TheStory.ie has obtained a confidential plan submitted by Anglo Irish Bank/Irish Nationwide to the European Commission, which was put together by a working group from the Department of Finance, the NTMA, the Central Bank, Anglo and INBS.
The plan, dated January 31, 2011 was submitted to the European Commission for approval and was guided by the agreement reached between the Irish authorities, the EU, the IMF and ECB in November 2010. It outlines in detail the workout plan for the IBRC entity from now until 2020, under two headline scenarios – a base and stress scenario.
Under the the base scenario, IBRC says it could lose €3.5bn between 2011 and 2020, while under the stress scenario it could lose €8.1 billion. The bulk of these losses would be incurred in 2011/2012. It projects a loss of at least €400m between 2016 and 2020.
IBRC’s residential loan book will be prepared for eventual sale, probably in 2015. A 30% haircut is expected in the stress scenario leading to a loss to the taxpayer of €300 million.
Under a stress scenario outlined by the bank, IBRC will need an additional €3.2bn of equity capital which will be ‘drip fed’ across the plan period. The injections are required to keep an 8% total capital ratio. This drip feeding will be done in tranches of €1.7bn, €1.3bn, €0.01bn, €0.04bn and €0.2bn.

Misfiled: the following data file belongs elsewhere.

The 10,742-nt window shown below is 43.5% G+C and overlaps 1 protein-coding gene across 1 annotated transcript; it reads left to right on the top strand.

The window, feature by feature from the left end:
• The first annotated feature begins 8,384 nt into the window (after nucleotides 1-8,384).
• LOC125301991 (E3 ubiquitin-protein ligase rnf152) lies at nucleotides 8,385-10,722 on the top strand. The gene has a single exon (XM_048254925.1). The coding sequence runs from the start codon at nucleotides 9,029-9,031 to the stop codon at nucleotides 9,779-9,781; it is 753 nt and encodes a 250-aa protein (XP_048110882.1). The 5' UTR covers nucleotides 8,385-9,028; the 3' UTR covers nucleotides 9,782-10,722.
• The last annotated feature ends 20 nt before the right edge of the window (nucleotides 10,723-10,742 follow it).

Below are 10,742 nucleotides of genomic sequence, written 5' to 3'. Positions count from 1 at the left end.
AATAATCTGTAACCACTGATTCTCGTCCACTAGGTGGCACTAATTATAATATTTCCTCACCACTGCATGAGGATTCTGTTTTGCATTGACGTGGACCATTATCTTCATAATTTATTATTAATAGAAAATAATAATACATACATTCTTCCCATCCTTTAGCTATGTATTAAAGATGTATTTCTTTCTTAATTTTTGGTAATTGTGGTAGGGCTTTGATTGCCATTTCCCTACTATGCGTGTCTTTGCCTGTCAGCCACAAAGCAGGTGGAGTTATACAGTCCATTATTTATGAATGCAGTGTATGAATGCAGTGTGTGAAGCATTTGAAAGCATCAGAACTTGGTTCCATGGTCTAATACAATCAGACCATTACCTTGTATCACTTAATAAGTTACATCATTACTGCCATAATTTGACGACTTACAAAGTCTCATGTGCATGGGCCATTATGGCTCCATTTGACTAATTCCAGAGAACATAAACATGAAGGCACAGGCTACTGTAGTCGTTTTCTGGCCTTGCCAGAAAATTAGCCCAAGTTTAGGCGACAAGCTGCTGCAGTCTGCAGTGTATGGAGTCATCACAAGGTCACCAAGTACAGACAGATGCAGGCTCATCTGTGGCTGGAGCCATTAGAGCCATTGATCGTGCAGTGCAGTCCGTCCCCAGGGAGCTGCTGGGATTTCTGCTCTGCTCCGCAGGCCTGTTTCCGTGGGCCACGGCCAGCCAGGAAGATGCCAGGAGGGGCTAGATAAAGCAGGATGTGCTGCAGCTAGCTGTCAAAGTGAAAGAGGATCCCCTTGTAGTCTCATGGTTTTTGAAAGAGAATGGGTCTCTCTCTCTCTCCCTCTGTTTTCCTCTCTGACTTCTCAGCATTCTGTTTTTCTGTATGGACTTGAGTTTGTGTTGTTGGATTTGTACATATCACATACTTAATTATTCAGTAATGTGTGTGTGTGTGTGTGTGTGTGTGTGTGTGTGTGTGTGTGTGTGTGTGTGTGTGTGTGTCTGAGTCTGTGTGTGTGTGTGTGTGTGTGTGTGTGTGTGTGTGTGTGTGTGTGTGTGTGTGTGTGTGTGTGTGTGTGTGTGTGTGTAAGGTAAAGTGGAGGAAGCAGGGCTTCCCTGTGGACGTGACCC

IBRC will be reliant on the Central Bank/ELA funding for the duration of the plan, right up to 2020. IBRC will need €36.7bn funding from the CBI/ELA by 2015 and €15.9bn by 2019 under the base case.
IBRC had to fund €18bn of non-Euro exposure (out of €49bn total from CBI/ELA), which was 60% sterling and 40% US dollar
The total cost to the taxpayer for IBRC under the stress case is estimated at €35.8bn (this includes INBS and Anglo remember).
Operating costs for IBRC were €405m in 2010 (Anglo and INBS before they were merged), with projections for operating costs of between €217m and €250m in 2012. The largest savings are expected from staff reductions of 39% to 1,075. Wealth management will be sold or wound down over a period of five years.
I intend releasing the full 66 page plan on TheStory.ie.
Posted in Finance, State-owned firms.
– January 9, 2012